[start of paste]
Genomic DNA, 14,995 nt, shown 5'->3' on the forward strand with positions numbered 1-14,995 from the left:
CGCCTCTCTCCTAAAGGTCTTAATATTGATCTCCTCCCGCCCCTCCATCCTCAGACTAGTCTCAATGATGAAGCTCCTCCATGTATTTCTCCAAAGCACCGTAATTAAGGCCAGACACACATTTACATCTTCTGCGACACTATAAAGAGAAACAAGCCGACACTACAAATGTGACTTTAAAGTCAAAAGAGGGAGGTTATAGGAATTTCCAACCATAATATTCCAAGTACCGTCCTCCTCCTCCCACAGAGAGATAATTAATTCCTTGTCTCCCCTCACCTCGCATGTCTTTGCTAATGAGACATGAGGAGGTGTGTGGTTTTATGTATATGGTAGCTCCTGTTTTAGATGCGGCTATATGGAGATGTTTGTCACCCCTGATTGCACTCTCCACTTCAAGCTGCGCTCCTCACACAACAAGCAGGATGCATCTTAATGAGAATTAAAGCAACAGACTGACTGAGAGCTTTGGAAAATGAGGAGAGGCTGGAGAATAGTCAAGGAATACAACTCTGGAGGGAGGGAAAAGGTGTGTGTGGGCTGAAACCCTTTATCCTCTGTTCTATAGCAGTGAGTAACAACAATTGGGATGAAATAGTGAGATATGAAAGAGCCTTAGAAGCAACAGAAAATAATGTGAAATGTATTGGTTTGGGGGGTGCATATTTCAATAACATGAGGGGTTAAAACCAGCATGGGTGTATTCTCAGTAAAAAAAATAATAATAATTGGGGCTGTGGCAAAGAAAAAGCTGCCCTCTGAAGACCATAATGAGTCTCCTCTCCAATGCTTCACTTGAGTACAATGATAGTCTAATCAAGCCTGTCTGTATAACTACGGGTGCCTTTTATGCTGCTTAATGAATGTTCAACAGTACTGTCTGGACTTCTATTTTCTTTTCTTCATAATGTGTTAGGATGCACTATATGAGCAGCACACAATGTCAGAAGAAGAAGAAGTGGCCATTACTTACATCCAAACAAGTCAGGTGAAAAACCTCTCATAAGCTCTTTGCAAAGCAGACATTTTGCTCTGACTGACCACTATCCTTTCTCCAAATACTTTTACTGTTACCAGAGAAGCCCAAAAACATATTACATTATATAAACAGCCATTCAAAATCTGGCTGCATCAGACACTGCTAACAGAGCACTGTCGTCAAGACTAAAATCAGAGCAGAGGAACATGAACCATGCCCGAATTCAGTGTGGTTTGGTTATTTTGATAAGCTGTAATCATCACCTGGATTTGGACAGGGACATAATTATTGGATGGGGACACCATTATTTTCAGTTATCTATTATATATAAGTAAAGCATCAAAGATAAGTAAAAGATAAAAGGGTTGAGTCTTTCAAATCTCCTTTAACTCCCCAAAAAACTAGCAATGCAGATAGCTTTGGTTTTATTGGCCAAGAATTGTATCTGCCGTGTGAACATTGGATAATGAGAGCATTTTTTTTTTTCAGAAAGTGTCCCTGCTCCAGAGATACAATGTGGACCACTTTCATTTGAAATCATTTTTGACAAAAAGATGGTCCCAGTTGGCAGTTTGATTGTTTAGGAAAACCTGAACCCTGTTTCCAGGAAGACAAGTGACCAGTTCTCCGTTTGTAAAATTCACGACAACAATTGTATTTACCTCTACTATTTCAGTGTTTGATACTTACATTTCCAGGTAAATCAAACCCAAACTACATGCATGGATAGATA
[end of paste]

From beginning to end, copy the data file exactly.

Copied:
Genomic DNA, 14,995 nt, shown 5'->3' on the forward strand with positions numbered 1-14,995 from the left:
CGCCTCTCTCCTAAAGGTCTTAATATTGATCTCCTCCCGCCCCTCCATCCTCAGACTAGTCTCAATGATGAAGCTCCTCCATGTATTTCTCCAAAGCACCGTAATTAAGGCCAGACACACATTTACATCTTCTGCGACACTATAAAGAGAAACAAGCCGACACTACAAATGTGACTTTAAAGTCAAAAGAGGGAGGTTATAGGAATTTCCAACCATAATATTCCAAGTACCGTCCTCCTCCTCCCACAGAGAGATAATTAATTCCTTGTCTCCCCTCACCTCGCATGTCTTTGCTAATGAGACATGAGGAGGTGTGTGGTTTTATGTATATGGTAGCTCCTGTTTTAGATGCGGCTATATGGAGATGTTTGTCACCCCTGATTGCACTCTCCACTTCAAGCTGCGCTCCTCACACAACAAGCAGGATGCATCTTAATGAGAATTAAAGCAACAGACTGACTGAGAGCTTTGGAAAATGAGGAGAGGCTGGAGAATAGTCAAGGAATACAACTCTGGAGGGAGGGAAAAGGTGTGTGTGGGCTGAAACCCTTTATCCTCTGTTCTATAGCAGTGAGTAACAACAATTGGGATGAAATAGTGAGATATGAAAGAGCCTTAGAAGCAACAGAAAATAATGTGAAATGTATTGGTTTGGGGGGTGCATATTTCAATAACATGAGGGGTTAAAACCAGCATGGGTGTATTCTCAGTAAAAAAAATAATAATAATTGGGGCTGTGGCAAAGAAAAAGCTGCCCTCTGAAGACCATAATGAGTCTCCTCTCCAATGCTTCACTTGAGTACAATGATAGTCTAATCAAGCCTGTCTGTATAACTACGGGTGCCTTTTATGCTGCTTAATGAATGTTCAACAGTACTGTCTGGACTTCTATTTTCTTTTCTTCATAATGTGTTAGGATGCACTATATGAGCAGCACACAATGTCAGAAGAAGAAGAAGTGGCCATTACTTACATCCAAACAAGTCAGGTGAAAAACCTCTCATAAGCTCTTTGCAAAGCAGACATTTTGCTCTGACTGACCACTATCCTTTCTCCAAATACTTTTACTGTTACCAGAGAAGCCCAAAAACATATTACATTATATAAACAGCCATTCAAAATCTGGCTGCATCAGACACTGCTAACAGAGCACTGTCGTCAAGACTAAAATCAGAGCAGAGGAACATGAACCATGCCCGAATTCAGTGTGGTTTGGTTATTTTGATAAGCTGTAATCATCACCTGGATTTGGACAGGGACATAATTATTGGATGGGGACACCATTATTTTCAGTTATCTATTATATATAAGTAAAGCATCAAAGATAAGTAAAAGATAAAAGGGTTGAGTCTTTCAAATCTCCTTTAACTCCCCAAAAAACTAGCAATGCAGATAGCTTTGGTTTTATTGGCCAAGAATTGTATCTGCCGTGTGAACATTGGATAATGAGAGCATTTTTTTTTTTCAGAAAGTGTCCCTGCTCCAGAGATACAATGTGGACCACTTTCATTTGAAATCATTTTTGACAAAAAGATGGTCCCAGTTGGCAGTTTGATTGTTTAGGAAAACCTGAACCCTGTTTCCAGGAAGACAAGTGACCAGTTCTCCGTTTGTAAAATTCACGACAACAATTGTATTTACCTCTACTATTTCAGTGTTTGATACTTACATTTCCAGGTAAATCAAACCCAAACTACATGCATGGATAGATA